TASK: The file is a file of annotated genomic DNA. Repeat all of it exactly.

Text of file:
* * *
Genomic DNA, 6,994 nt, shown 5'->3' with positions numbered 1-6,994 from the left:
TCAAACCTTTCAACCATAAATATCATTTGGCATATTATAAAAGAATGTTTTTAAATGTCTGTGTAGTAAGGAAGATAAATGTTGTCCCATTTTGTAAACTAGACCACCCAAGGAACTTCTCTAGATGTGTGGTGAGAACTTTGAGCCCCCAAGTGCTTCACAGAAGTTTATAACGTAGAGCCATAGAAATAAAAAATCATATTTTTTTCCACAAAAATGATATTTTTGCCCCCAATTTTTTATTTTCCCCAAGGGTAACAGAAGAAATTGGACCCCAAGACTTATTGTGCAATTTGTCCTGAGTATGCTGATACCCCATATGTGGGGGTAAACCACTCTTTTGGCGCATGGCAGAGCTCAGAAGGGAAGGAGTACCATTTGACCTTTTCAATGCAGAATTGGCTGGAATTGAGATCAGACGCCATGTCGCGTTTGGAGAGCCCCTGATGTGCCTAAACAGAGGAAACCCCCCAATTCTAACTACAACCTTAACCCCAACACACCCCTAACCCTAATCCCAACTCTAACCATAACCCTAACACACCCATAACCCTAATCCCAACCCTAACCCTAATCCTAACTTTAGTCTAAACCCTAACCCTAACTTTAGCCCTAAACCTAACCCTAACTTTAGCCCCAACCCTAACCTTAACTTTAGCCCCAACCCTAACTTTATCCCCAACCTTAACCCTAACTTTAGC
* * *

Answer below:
Genomic DNA, 6,994 nt, shown 5'->3' with positions numbered 1-6,994 from the left:
TCAAACCTTTCAACCATAAATATCATTTGGCATATTATAAAAGAATGTTTTTAAATGTCTGTGTAGTAAGGAAGATAAATGTTGTCCCATTTTGTAAACTAGACCACCCAAGGAACTTCTCTAGATGTGTGGTGAGAACTTTGAGCCCCCAAGTGCTTCACAGAAGTTTATAACGTAGAGCCATAGAAATAAAAAATCATATTTTTTTCCACAAAAATGATATTTTTGCCCCCAATTTTTTATTTTCCCCAAGGGTAACAGAAGAAATTGGACCCCAAGACTTATTGTGCAATTTGTCCTGAGTATGCTGATACCCCATATGTGGGGGTAAACCACTCTTTTGGCGCATGGCAGAGCTCAGAAGGGAAGGAGTACCATTTGACCTTTTCAATGCAGAATTGGCTGGAATTGAGATCAGACGCCATGTCGCGTTTGGAGAGCCCCTGATGTGCCTAAACAGAGGAAACCCCCCAATTCTAACTACAACCTTAACCCCAACACACCCCTAACCCTAATCCCAACTCTAACCATAACCCTAACACACCCATAACCCTAATCCCAACCCTAACCCTAATCCTAACTTTAGTCTAAACCCTAACCCTAACTTTAGCCCTAAACCTAACCCTAACTTTAGCCCCAACCCTAACCTTAACTTTAGCCCCAACCCTAACTTTATCCCCAACCTTAACCCTAACTTTAGC